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Raymarine L125RC

Discussion of radars, GPS, autopilots, stereos and TV's. Also iPad and other mobile navigation devices.

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Raymarine L125RC

Postby tomschauer » April 15th, 2016, 8:56 pm

Doe's anyone know what thru hull transducers will work with an L1250? 11 degree dead rise hull.

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Re: Raymarine L125RC

Postby SplashyLady » April 19th, 2016, 10:11 am

Raymarine depth units (including the L1250) usually work at 50kHz and/or 200kHz. If you don't want to go through-hull, you can shoot through the hull with either frequency, but the 200kHz is only good to about 150-200 feet. You lose some resolution at 50kHz, but you can go deep at that frequency. What depth water do you plan to navigate? Any 50 or 200 kHz transducer will work with your unit, but you might have to adapt the cable connectors to fit the Raymarine unit if you don't use a Raymarine transducer. There are also dual-frequency transducers that have both 50 and 200 and you can switch or use both with the 1250. Many folks just keep their depth finders on dual frequency and let the electronics sort it out. I personally don't go in water over 150 deep very often, so I just keep mine on the higher frequency with better resolution and a more narrow beam under the boat.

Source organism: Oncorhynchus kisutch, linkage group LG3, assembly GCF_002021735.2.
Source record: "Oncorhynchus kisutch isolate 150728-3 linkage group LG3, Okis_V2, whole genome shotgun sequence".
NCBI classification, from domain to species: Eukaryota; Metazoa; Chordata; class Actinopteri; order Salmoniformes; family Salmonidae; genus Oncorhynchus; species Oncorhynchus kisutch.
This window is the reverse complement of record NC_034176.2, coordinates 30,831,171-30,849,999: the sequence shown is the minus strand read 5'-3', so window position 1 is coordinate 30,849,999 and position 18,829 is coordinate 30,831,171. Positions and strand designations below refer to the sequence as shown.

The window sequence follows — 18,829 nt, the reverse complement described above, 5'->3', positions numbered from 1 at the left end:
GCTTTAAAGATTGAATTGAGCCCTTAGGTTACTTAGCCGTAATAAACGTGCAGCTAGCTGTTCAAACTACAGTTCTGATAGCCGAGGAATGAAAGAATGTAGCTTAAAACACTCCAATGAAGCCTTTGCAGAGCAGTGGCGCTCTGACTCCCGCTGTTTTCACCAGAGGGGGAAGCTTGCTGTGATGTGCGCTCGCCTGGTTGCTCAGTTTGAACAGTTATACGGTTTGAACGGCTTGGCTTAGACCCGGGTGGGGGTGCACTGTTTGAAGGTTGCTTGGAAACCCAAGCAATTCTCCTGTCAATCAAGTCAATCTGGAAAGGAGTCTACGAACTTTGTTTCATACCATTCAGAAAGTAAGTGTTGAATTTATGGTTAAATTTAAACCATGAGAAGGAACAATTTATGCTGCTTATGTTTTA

Most companies make through-hull transducers that with a cant to allow for deadrise up to about 20 degrees, or you can cut a shim. There are also adjustable tranducers that you can set up for the deadrise you have. Think carefully about transducer location - many folks mount them toward the stern - more room to work back there, and less angle. You want the transducer to be in an area with smooth water flow over that part of the hull to get the best readings. I like the transducer toward the bow, so it sees things before versus after... :cry: Sometimes 30 feet can make a difference!

The only real downsides to shooting through the hull are a slight loss in resolution (not a big deal unless you are into serious fishing), and you don't get accurate water temperature readings if you have a transducer with a temp sensor. Carver hulls are not cored below the water line, so you can epoxy the transducer to the inside of the hull and get good sonar/bottom readings at either 50kHz, 200kHz, or in dual mode.
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